Semi-perennial abortion bill may finally have a chance
The House voted 274 to 151 on Wednesday in favor of banning partial-birth abortion procedures. This is the sixth time since 1995 that such a ban has been debated in Congress. But this time, supporters say, the ban (H.R. 4965) could finally become federal law.
"This time it is for keeps," Ohio Representative Steve Chabot told The New York Times.
The difference is President Bush. Bill Clinton vetoed partial-birth abortion bans twice as president. "We now have a president who will sign this bill," House Majority Leader Dick Armey told Reuters. "It must not become another tombstone in the Senate's legislative graveyard."
Yesterday the bill was read into the Senate. The last time a partial-birth abortion ban passed in the Senate, 14 Democrats, including majority leader Senator Tom Daschle, voted for it. But those opposed to the bill are counting on Daschle to stop it from coming to the floor. Both in 1996 and 1997, the Senate sustained Clinton's veto of the ban.
While the ban has been considered almost every year since Republicans gained House control in 1995, this is the first vote on it since the Supreme Court's 2000 ruling that Nebraska's similar ban was unconstitutional. Justices found that the ban did not provide an exception to protect the health of the mother. The current ban's sponsors have attached to the bill 15 pages of findings showing that such an abortion has never been necessary to save a woman's life.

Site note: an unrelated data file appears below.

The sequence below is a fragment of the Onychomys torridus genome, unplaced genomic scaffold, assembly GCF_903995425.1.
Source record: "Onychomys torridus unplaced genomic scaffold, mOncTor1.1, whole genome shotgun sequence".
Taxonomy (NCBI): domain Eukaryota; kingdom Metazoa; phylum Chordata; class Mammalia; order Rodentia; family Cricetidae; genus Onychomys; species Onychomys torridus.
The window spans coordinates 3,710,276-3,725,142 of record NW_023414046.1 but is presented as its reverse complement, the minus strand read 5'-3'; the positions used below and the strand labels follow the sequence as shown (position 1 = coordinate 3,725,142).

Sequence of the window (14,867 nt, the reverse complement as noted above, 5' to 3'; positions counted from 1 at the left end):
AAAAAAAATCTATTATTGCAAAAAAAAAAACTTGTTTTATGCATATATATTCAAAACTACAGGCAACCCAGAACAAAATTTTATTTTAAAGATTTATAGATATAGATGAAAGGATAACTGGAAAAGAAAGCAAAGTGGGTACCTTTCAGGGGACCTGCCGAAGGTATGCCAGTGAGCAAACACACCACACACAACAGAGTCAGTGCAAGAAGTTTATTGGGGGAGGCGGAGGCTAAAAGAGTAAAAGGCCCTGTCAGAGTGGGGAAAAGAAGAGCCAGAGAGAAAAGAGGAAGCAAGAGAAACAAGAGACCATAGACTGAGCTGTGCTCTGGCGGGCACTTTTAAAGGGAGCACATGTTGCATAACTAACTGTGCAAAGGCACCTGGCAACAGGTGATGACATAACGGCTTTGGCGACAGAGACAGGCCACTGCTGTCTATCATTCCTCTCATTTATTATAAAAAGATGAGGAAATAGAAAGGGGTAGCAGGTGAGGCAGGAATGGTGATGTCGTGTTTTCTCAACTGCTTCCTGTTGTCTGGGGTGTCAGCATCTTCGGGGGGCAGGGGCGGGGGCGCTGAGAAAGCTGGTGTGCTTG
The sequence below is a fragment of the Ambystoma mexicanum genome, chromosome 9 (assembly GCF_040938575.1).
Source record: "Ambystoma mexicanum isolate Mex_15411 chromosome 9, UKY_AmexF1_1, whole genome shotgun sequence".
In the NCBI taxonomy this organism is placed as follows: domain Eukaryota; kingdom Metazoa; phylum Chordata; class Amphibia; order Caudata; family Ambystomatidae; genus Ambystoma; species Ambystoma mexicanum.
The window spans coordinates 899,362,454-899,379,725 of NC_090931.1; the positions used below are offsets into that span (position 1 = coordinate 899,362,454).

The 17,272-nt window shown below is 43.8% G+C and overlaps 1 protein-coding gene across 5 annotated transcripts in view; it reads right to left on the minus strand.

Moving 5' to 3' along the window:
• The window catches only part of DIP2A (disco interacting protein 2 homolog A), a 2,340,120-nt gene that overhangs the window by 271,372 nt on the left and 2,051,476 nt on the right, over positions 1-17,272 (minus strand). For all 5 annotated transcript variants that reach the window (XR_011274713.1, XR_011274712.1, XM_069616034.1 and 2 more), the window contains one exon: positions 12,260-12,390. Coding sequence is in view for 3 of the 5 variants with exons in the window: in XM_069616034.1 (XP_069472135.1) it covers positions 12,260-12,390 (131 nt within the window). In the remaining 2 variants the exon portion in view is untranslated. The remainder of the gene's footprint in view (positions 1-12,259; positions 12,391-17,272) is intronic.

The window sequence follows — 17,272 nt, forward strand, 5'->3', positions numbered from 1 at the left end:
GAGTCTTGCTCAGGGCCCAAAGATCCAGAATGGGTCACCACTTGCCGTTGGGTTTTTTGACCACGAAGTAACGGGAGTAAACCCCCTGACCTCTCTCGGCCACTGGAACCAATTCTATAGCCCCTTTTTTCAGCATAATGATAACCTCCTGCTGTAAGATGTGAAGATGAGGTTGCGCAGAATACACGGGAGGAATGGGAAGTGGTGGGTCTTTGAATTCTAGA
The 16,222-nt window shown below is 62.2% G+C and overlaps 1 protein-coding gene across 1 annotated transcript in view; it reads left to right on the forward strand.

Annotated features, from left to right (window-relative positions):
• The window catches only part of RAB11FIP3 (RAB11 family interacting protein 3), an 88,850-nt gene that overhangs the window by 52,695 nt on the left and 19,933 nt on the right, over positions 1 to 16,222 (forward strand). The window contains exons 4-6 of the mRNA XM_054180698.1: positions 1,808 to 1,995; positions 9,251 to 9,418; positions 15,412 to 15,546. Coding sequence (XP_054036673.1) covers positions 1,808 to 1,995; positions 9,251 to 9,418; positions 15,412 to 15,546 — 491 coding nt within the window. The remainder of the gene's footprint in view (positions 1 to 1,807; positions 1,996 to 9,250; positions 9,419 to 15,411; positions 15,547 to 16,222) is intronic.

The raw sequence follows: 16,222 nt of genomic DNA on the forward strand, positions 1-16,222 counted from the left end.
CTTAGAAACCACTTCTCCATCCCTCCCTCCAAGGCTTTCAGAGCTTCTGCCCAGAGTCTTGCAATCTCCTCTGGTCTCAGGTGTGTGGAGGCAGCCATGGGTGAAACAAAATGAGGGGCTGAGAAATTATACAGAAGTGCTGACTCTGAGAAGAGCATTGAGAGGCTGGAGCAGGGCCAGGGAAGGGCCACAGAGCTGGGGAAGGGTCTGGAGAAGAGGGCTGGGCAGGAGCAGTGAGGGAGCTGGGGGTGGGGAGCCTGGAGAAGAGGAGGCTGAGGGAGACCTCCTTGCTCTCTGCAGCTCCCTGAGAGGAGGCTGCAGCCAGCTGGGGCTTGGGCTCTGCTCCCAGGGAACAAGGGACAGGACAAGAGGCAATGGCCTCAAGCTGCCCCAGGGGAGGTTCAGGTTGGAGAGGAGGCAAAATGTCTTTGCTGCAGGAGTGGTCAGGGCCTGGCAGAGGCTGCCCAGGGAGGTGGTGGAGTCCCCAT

Governor's Program on Abstinence must stop promoting religion
U.S. District Judge G. Thomas Porteous Jr. yesterday ordered Louisiana to stop using tax dollars earmarked for abstinence education to "convey religious messages or otherwise advance religion."
In May, the American Civil Liberties Union filed suit against the state's Governor's Program on Abstinence (GPA) on grounds that it promotes religion.
Money for the governor's program comes from federal abstinence-only grants authorized in 1996 welfare legislation. GPA uses volunteers to teach sexual abstinence to seventh-graders and establishes high school abstinence clubs.
GPA has also given more than $1 million to community groups with an abstinence-only message. Porteous ruled that the program violated the separation of church and state by giving federal funds to groups and individuals who were "furthering religious objectives." He said that some GPA-funded groups distributed Bibles, held prayer rallies, and performed skits that preached Christianity.
"It's a sad day when such a worthwhile program is attacked by the very people who are supposed to protect the interests of the citizens of Louisiana," Gov. Mike Foster told The Washington Post. He said the state is considering legal options but will immediately take steps to comply with the decision.
In June, the GPA director admitted in a hearing that some groups using GPA money did use it for religious purposes. He told the court that the program had already discontinued funding to these groups.